Experts: Social Platforms Are Unprepared For Election Misinformation
Experts say misinformation from the past presidential election has bled into new claims and continues to spread on social media platforms.
With just about four months until the 2022 midterm elections, misinformation experts, civil rights advocates and researchers are worried that social media companies are unprepared to deal with a potential onslaught of falsehoods about the election.
Many policies were put in place before and during the 2020 presidential election, but those policies haven’t cut down all of the misinformation, and in some cases, have been revoked.
"Midterm elections are harder than presidential elections for these platforms," said Katie Harbath, CEO at Anchor Change and former public policy director at Facebook. "435 congressional seats, 30-some-odd senate races — it is much more decentralized, which makes it both harder to know where to tackle but also hard to keep track of."
For instance, more than 100 Republican primary winners in statewide or Congressional races have backed the false claim that the 2020 election was rigged, with many doing so online, according to the Washington Post. Additionally, The New York Times found that the film "2,000 Mules," which falsely claims the election was stolen from former President Donald Trump, had more than 430,000 interactions on Facebook and Instagram by June.
What's more, these online narratives are bleeding into the real world. An NPR investigation found that since the Jan. 6 insurrection, four prominent election denialists have held more than 308 events, often small and at the grassroots-level, across 45 states and the District of Columbia.
"As long we're talking about U.S.-based tech companies that are running on algorithmic amplification of whatever is most viral and trending, this is a systemic issue that will never, never be fought," said Martin Riedl, postdoctoral research fellow at the The University of Texas at Austin's propaganda research lab. "It's always in the interest of platforms to amplify, at least to a certain extent, and to intervene a little too late. You still want the spread, and you still want engagement metrics to rise."
Yosef Getachew, media and democracy program director at Common Cause, helped author a letter from more than 120 civil society groups to seven major social media companies, noting that "disinformation related to the 2020 election has not gone away but has continued to proliferate." The letter’s demands included consistent enforcement of civic integrity policies during both election and non-election cycles and the prioritization of enforcement around combatting what they call the big lie that says Trump won the 2020 election.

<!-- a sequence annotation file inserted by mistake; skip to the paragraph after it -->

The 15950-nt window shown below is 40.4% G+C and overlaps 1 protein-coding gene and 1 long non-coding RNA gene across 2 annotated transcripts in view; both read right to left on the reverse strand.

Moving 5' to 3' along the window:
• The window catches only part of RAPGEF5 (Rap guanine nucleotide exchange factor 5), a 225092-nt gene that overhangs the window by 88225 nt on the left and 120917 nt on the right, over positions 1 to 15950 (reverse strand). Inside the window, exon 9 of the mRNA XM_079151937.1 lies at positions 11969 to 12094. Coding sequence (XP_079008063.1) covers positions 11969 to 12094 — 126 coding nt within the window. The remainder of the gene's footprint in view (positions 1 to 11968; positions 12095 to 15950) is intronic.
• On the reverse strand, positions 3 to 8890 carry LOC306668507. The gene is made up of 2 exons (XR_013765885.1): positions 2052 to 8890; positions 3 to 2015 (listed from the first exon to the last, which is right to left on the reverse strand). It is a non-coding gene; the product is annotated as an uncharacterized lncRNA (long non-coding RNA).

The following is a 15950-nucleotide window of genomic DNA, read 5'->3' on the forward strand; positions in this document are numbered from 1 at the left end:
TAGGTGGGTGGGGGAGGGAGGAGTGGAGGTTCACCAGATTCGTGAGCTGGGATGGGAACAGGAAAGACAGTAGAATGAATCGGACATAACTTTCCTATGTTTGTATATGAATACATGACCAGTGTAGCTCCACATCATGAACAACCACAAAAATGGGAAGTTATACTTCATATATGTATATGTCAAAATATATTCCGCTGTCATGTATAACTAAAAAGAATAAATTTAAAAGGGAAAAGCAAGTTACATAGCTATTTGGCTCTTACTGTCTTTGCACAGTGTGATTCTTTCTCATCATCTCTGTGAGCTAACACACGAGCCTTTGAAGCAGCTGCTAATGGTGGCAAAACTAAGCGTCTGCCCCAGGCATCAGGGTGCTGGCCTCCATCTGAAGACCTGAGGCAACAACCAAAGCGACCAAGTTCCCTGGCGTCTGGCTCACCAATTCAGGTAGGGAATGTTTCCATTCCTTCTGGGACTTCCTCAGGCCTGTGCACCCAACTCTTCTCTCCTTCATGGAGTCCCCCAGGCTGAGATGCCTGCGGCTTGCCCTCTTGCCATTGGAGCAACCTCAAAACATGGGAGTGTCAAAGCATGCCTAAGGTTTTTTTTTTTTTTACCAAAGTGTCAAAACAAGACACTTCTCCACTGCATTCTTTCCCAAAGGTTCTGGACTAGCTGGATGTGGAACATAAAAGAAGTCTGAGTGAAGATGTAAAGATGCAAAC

"A lot of the disinformation that we're seeing now is really recycled content from the Big Lie, but it's packaged in new ways that is getting more and more attention," Getachew said. "When we're talking about the 2022 election cycle, we're seeing a lot of candidates now preemptively declare voter fraud, and this is based primarily off the Big Lie. A lot of candidates are using the Big Lie as a platform plank."
Another challenge to moderating 2022 midterm misinformation is the rising popularity of video content on social media. According to a Pew Research poll, as of mid-2021, more than 80% of Americans say they use YouTube, and TikTok is now the most popular website in the world.
"There are three main challenges," said Zeve Sanderson, executive director of NYU'S Center for Social Media and Politics. "The first is that live video is incredibly difficult to moderate because it's live. The second is just the complexity of video data relative to text data. The ability to classify these data at scale are relatively underdeveloped compared to just sort of text data. The third is that external researchers, journalists, civil society groups, don't have the resources or capacity to deal with video data right now. It's taken sort of an all-of-society effort to hold social media companies responsible in text form when we saw text as the main way that information spread."
For former Facebook employees like Harbath, the situation is too little, too late. What’s important, however, is to start thinking about the next set of elections.
"We should've started thinking about the 2024 election a couple months ago, in all honesty, and be thinking about that through the lens of the midterms and how you keep that through point continuing, because we know that the 2024 elections have to start, maybe even before the midterms start, but immediately afterwards," Harbath said.
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